His vote announcement, which came before most of his conference, could send a signal to other Republicans who have stayed mum about how they will vote.
Sen. Kevin Cramer, R-N.D., confirmed the contents of McConnell’s email to USA TODAY.
McConnell had remained silent throughout the proceedings and, unlike his colleagues, did not take any notes or make any reactions to the days of presentations. He also ignored questions from reporters throughout the trial.
After the Jan. 6 attack, McConnell issued a striking condemnation of Trump, saying “the mob was fed lies” and “were provoked by the president.”
– Christal Hayes and Nicholas Wu
GOP Rep. Herrera Beutler: Trump rebuffed plea from top Republican to call off rioters
Republican Rep. Jaime Herrera Beutler backed reports late Friday that said House Minority Leader Kevin McCarthy spoke with then-President Donald Trump as a mob was attacking the U.S. Capitol on Jan. 6 and that the president seemed unconcerned about the riot.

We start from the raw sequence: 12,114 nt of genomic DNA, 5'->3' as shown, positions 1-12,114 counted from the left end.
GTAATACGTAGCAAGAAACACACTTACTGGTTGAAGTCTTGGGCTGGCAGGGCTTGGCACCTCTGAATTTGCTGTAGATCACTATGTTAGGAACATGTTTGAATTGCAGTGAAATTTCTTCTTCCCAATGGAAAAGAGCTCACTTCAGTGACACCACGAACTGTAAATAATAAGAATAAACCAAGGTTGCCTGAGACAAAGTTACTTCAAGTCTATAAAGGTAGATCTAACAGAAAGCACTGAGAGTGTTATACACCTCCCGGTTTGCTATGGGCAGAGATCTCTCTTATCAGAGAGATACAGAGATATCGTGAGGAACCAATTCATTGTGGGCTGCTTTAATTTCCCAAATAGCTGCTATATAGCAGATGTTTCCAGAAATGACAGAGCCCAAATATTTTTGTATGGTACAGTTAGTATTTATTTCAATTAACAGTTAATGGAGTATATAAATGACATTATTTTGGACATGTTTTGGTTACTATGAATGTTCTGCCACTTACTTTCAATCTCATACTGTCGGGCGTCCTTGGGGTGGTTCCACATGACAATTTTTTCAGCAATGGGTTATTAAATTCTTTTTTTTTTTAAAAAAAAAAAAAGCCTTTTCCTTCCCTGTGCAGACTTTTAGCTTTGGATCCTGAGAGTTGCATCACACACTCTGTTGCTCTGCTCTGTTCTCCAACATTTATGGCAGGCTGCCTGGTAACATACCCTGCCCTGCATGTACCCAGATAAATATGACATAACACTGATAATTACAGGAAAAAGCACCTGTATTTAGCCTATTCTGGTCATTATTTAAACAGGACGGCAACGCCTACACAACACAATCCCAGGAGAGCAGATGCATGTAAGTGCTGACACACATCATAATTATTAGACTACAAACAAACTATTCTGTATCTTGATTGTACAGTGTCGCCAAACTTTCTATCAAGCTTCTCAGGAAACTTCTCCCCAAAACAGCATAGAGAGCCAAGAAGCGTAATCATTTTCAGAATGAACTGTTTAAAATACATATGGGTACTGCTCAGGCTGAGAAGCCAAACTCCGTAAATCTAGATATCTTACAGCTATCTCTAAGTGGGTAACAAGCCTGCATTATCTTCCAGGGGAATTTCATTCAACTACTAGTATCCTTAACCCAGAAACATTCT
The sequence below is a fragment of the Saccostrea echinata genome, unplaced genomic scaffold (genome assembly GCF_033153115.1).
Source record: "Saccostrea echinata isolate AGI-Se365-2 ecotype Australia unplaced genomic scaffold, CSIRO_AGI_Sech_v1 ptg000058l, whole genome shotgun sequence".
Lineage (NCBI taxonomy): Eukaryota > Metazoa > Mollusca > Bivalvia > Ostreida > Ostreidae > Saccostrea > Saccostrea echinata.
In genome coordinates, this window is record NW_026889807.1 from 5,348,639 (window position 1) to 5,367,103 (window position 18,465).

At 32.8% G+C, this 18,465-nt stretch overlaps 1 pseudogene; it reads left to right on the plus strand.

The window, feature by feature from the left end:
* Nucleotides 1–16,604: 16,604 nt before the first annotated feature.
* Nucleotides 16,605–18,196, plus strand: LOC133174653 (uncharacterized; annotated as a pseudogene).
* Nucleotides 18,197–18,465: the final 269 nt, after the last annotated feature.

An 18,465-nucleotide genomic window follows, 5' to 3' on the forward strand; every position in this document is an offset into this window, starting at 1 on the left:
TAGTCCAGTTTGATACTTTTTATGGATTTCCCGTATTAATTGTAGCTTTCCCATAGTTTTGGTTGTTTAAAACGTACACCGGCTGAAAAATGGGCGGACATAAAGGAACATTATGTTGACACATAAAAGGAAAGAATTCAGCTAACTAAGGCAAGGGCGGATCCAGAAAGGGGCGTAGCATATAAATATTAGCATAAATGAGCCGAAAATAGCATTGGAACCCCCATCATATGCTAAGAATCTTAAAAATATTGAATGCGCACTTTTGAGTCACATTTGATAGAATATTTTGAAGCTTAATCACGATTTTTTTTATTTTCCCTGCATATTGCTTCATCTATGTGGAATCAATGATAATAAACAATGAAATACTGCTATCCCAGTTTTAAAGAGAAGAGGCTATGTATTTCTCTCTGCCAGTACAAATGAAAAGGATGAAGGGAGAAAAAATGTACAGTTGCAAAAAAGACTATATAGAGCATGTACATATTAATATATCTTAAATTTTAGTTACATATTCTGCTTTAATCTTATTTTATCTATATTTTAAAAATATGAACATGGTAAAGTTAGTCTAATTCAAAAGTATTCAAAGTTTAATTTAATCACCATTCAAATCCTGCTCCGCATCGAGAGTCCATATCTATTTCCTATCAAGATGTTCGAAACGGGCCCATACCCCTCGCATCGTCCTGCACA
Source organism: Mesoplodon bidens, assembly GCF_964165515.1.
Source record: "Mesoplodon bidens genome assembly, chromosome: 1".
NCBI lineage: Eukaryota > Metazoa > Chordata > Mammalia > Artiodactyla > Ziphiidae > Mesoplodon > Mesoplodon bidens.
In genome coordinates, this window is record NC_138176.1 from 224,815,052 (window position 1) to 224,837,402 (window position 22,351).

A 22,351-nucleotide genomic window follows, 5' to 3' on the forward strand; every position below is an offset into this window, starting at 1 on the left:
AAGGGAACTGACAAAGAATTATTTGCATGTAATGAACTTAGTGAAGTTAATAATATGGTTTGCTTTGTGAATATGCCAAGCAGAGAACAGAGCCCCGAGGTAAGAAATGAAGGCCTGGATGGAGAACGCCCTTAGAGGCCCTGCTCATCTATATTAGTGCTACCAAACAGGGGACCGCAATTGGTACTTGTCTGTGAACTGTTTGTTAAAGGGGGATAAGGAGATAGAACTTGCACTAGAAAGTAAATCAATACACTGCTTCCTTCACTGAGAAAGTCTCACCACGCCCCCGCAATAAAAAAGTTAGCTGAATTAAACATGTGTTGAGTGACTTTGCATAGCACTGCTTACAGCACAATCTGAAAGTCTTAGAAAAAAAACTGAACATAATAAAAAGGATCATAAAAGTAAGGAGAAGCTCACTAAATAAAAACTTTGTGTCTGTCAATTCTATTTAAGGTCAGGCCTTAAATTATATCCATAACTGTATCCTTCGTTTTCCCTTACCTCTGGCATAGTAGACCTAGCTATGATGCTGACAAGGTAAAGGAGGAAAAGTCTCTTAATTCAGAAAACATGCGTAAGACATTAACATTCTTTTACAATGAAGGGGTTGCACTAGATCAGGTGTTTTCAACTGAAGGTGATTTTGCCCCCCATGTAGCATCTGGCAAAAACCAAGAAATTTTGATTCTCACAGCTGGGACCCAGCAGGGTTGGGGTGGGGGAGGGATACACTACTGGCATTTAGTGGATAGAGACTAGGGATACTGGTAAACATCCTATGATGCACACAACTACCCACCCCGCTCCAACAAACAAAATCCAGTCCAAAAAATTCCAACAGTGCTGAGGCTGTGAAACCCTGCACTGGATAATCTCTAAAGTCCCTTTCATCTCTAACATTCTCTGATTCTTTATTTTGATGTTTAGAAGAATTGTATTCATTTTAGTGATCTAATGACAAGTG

Herrera Beutler, one of 10 House Republicans to vote for Trump’s impeachment on a charge of inciting the attack, said in a statement that McCarthy had told her when he reached Trump by phone as the Capitol was breached McCarthy “asked him to publicly and forcefully call off the riot.”
According to Herrera Beutler, Trump initially tried to blame the attack on leftist members of “antifa” but when McCarthy insisted the mob was comprised of the president supporters, Trump told the top House Republican, “Well, Kevin, I guess these people are more upset about the election than you are.”